QUEBEC-RESEARCH-L ArchivesArchiver > QUEBEC-RESEARCH > 2004-06 > 1087475831
Subject: Excerpt Of History
Date: Thu, 17 Jun 2004 08:37:11 EDT
Winnipeg Tribune March 3, 1893
"A tree was felled by a storm in British Columbia recently, and beneath the
roots were found Japanese cooking utensils and a hammer and club, both
corresponding to such as are used by the Japanese. The rings in the tree show that it
was 300 years old, clearly showing that the Japanese were here, or pointing to
the Siwash Indians as of Japanese origin.
In the far north the Indian totem poles are in some cases of Japanese
workmanship and design, with here and there a Japanese letter, and many are of
Japanese national colours.
A lot of Japanese were brought over to work in one of the Canadian mills and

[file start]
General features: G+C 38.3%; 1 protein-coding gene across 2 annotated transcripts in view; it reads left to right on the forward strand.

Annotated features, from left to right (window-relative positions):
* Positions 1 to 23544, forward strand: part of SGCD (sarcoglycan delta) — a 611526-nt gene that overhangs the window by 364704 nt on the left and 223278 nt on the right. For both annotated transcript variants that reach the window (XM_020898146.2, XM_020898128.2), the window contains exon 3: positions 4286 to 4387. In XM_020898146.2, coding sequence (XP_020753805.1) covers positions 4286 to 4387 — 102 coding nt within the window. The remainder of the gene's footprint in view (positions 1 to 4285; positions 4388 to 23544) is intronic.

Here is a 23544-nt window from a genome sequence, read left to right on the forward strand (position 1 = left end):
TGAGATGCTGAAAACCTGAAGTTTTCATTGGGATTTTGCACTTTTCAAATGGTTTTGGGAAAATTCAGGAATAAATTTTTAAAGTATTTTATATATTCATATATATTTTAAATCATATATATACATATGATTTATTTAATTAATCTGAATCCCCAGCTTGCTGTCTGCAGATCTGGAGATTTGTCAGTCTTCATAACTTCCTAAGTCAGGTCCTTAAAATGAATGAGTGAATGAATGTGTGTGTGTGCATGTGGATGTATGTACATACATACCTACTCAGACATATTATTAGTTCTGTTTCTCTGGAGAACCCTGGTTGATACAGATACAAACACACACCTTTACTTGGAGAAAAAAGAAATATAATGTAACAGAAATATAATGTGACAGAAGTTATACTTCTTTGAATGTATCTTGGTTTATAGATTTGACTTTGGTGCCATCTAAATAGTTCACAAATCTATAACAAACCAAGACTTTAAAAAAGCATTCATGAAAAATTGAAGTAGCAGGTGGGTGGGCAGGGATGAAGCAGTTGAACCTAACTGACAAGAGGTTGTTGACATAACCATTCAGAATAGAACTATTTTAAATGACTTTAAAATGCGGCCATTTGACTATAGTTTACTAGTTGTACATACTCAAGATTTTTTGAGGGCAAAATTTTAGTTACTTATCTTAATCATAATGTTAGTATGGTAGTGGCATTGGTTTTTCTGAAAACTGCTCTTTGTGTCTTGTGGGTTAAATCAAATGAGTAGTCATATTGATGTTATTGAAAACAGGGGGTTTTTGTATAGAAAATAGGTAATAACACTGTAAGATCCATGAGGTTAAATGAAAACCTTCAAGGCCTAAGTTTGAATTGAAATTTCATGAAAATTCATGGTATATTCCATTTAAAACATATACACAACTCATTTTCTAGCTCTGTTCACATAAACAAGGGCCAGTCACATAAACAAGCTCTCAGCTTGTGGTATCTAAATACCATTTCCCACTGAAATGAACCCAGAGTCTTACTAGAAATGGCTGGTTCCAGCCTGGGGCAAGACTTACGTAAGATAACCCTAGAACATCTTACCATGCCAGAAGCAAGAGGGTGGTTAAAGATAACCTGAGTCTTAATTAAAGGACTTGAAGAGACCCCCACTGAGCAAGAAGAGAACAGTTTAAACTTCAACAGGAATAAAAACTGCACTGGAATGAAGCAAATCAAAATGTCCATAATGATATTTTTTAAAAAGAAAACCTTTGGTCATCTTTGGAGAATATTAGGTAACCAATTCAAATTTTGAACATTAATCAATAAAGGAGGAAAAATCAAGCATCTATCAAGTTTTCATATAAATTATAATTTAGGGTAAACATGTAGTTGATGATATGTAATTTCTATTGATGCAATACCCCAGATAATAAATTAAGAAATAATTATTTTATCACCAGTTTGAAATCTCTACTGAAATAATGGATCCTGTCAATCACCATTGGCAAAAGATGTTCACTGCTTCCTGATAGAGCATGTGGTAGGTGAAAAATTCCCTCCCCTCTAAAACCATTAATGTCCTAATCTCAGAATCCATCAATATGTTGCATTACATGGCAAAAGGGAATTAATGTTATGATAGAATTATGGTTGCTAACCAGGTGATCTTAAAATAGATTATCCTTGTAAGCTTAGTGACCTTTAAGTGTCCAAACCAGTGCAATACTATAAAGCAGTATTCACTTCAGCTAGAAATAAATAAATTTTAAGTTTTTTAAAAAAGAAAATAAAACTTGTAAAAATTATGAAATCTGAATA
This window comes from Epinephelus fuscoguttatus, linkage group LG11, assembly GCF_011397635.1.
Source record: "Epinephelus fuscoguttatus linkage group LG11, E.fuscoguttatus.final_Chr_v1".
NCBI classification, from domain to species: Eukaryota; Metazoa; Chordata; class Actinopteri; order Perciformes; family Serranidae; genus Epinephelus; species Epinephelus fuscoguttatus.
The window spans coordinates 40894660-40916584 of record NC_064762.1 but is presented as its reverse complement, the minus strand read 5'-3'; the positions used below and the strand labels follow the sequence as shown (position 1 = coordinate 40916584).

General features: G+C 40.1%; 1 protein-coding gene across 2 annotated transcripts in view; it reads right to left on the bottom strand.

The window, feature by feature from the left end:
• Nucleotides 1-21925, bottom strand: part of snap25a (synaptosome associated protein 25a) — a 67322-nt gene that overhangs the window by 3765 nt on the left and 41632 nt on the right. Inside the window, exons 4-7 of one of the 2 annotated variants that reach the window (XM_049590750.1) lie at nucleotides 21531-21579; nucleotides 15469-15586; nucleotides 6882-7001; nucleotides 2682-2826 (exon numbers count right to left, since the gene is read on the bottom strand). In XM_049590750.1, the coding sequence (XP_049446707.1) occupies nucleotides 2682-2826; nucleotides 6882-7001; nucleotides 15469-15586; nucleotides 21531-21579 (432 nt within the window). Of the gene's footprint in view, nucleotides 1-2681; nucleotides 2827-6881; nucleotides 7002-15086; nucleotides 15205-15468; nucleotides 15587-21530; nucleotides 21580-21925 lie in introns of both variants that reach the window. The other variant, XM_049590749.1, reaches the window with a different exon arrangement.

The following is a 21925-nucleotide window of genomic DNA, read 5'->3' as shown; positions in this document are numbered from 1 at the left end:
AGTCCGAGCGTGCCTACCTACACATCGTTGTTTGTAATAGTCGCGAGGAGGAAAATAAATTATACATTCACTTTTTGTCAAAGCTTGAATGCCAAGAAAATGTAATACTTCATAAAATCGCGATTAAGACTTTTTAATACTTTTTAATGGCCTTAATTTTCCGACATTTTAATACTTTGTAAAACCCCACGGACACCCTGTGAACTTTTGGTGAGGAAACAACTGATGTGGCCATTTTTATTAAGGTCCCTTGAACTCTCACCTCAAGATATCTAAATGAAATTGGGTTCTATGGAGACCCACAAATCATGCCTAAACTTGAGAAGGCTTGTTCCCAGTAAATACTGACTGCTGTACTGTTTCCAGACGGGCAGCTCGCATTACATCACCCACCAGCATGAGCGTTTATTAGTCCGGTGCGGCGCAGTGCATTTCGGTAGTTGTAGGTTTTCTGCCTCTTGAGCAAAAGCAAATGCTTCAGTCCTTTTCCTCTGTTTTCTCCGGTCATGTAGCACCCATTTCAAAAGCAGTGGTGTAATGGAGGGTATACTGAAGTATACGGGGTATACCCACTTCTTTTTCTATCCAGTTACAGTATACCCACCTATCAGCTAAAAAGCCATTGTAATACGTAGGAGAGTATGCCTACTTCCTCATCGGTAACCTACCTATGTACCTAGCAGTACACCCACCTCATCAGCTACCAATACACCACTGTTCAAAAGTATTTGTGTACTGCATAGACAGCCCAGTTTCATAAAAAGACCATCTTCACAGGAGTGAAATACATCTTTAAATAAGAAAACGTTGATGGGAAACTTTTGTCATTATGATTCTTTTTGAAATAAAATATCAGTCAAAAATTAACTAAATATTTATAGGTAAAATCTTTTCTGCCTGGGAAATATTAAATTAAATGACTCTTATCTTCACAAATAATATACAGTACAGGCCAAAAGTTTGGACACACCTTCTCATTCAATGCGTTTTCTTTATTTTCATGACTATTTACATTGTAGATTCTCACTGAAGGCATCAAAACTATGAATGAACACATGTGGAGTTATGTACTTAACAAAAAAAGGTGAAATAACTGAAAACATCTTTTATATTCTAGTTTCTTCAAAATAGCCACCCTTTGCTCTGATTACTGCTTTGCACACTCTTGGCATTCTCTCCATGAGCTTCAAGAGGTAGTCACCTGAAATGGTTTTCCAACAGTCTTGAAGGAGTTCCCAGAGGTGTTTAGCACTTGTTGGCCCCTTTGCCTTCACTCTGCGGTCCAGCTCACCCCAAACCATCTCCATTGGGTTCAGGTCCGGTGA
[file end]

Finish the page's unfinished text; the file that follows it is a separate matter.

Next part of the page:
at the sight of them the Indian said, "Our people."
The late Japanese consul, Sigeumure, with some leading citizens, visited a
great Indian potlatch or feast. So soon as he landed from the ship the Indians
were heard to remark, "He is one of us." The imitative faculty among these
Indians is clearly Mongolian and their skill in carving leads to the same
The Indians of the interior have nothing in common with those of the coast.
They lack the small feet, almond eyes, coarse heavy, black hair, short stature,
and timidity that mark the coast Indians as coming from Japan."